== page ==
Editor and bibliophile Henry Proctor Slaughter is best remembered for his vast collection of rare documents on African American history. The son of former slaves, a young Slaughter questioned the biased treatment of slavery in his school textbooks, and he spent a lifetime collecting materials that would more accurately represent African American history. He was a friend and colleague of Arthur Alfonso Schomburg, and they were longtime coeditors of the Odd Fellows Journal, a Masonic publication.
Henry Proctor Slaughter was born in Louisville, Kentucky on September 17, 1871 to Charles Henry and Sarah Jane (Smith) Slaughter. Fatherless at the age of six, Henry sold newspapers to support his family. He graduated from high school as salutorian and began a printing apprenticeship with the Louisville Champion, an African American newspaper. In 1894 he became associate editor of another black newspaper, the Lexington Standard. He also attended Livingstone College in Salisbury, North Carolina.
In 1896 at the age of 25, Slaughter moved to Washington, D.C., where he began a 40-year career as compositor with the U.S. Government Printing Office. His duties included designing forms and typesetting documents. In addition to his work, he enrolled in Howard University and received a bachelor of law degree in 1899 and a master of law degree in 1900, although he never practiced law.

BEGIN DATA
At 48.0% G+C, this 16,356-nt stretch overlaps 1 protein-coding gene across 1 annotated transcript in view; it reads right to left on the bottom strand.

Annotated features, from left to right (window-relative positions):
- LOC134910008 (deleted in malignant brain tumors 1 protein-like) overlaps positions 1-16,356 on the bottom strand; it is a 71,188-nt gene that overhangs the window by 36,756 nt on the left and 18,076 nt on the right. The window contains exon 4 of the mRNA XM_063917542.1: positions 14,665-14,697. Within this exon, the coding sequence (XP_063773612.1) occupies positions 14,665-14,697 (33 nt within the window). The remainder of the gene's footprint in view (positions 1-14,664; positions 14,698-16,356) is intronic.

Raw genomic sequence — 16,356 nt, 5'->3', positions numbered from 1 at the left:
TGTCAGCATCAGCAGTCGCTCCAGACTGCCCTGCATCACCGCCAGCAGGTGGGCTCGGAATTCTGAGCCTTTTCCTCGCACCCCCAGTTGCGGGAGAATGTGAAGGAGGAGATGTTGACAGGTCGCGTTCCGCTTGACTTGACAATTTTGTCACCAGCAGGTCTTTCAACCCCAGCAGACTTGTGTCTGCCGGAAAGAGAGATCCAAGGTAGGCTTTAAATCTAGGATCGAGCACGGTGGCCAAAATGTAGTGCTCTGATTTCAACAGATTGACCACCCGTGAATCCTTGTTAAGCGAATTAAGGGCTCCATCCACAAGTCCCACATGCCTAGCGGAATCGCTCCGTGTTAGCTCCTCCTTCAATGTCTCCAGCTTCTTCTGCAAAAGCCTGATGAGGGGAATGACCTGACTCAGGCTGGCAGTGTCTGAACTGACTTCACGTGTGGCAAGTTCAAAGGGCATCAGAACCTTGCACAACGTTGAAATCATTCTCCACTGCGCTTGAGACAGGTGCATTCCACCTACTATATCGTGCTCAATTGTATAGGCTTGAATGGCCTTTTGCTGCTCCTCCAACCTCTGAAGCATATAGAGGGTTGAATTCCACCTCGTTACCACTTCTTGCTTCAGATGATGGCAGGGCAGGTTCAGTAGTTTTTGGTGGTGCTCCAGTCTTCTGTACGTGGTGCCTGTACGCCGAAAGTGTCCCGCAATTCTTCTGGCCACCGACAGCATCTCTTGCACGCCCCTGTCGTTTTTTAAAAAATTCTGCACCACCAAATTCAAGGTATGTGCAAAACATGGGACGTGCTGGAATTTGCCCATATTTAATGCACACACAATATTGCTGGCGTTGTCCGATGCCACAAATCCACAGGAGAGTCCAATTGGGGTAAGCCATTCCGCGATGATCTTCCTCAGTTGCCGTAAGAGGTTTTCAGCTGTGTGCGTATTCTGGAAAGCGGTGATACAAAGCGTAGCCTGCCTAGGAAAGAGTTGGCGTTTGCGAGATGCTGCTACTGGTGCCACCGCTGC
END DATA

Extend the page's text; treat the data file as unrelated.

From 1910 to 1937 he co-edited the Odd Fellows Journal with Schomburg, with whom he shared a passion for book collecting and African American history as well. The two men spent time together exploring bookshops searching for items to add to their collections. Slaughter also was known as a food connoisseur, and he and Schomburg belonged to the “Labor Day Bunch,” a group of black men who met annually in Washington, D.C. for bibliophilic discussions over gourmet meals.
Slaughter was particularly interested in rare documents about slavery, the antislavery movement, and the Civil War. He also collected materials from Africa, Haiti, and Cuba along with 50 volumes describing activities of the Ku Klux Klan. A cataloging of his collection in the 1940s numbered over 10,000 items, including books, photographs, music, sermons, political cartoons, and newspapers. It is said that piles of materials were stored in nearly every room of his three-story Washington, D.C. house, and he was very particular about who could view his collection, requiring scholarly recommendations and credentials.
Slaughter was married twice. He died on February 14, 1958 at the age of 87. His collection is now housed in the Robert W. Woodruff Library of the Atlanta University Center.